Thursday, March 30, 2006

Dining with Lobbyists

Politicians have the unique ability to steal money from some people and give it to others. Regular people like myself don't. I've never been asked to disclose my dealings with lobbyists. It should be no surprise to anyone that a lobbyist has never invited me to dinner. Lobbyists have never given me thousands of dollars or expensive gifts. In fact, it shouldn't even surprise you that lobbyists have never given me as much as a dollar.

Politicians are approached by lobbyists constantly. Politicians can get lobbyists what they want.

Yet in recent news, politicians are trying to pass laws that limit their relationship with lobbying groups: "The Senate lobbying bill bans accepting meals from lobbyists, require lobbyists to make quarterly reports of their contacts with lawmakers, and force lawmakers to wait two years before accepting jobs lobbying Congress, up from the current one-year moratorium."

Regarding the new bill, "Sen. Susan Collins, R-Maine, said this increased openness would 'make a big difference' in enhancing public confidence. 'We cannot tackle the big issues facing our country if the public does not trust us to act in the public interest,' said Collins, chairman of the Homeland Security and Governmental Affairs Committee."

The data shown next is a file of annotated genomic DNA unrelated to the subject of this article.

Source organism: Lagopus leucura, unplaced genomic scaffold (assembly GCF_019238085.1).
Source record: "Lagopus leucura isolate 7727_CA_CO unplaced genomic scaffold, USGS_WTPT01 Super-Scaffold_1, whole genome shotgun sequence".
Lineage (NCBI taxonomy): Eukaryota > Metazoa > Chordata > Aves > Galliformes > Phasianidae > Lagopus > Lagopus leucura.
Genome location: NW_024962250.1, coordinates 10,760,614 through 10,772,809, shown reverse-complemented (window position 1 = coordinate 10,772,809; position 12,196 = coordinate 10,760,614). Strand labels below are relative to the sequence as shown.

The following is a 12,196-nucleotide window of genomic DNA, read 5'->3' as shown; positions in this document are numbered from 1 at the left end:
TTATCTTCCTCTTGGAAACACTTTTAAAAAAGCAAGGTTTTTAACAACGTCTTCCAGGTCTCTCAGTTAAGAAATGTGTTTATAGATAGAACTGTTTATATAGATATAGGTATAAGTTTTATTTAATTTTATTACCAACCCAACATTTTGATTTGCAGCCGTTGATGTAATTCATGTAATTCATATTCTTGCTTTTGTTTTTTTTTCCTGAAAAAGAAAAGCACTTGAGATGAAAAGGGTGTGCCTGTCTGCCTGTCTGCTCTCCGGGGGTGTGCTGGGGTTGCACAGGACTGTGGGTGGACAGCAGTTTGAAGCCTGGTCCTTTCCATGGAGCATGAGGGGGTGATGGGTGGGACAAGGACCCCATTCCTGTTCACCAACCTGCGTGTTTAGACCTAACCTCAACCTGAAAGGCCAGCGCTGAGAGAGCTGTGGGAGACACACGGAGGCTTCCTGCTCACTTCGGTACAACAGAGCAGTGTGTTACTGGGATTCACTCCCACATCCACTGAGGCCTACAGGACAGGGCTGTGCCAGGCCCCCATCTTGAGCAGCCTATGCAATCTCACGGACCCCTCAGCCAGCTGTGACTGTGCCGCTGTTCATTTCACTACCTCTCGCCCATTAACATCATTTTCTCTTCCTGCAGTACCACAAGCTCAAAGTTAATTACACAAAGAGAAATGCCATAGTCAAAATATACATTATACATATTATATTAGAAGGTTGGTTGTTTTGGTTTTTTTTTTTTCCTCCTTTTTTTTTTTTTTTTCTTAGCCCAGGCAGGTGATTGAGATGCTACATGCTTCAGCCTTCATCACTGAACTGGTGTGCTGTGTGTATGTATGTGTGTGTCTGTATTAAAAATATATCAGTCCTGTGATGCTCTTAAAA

The public just might be able to trust politicians to act in the 'public interest' if politicians renounced their ability to make some people better off at the expense of others, not by passing finance reform measures, disclosing lobbyist ties, or creating new ethics committees. Congress is certainly willing to create a few regulations here and there and give up a few of the perks of the job in order to retain this, their most important ability.

Tuesday, March 07, 2006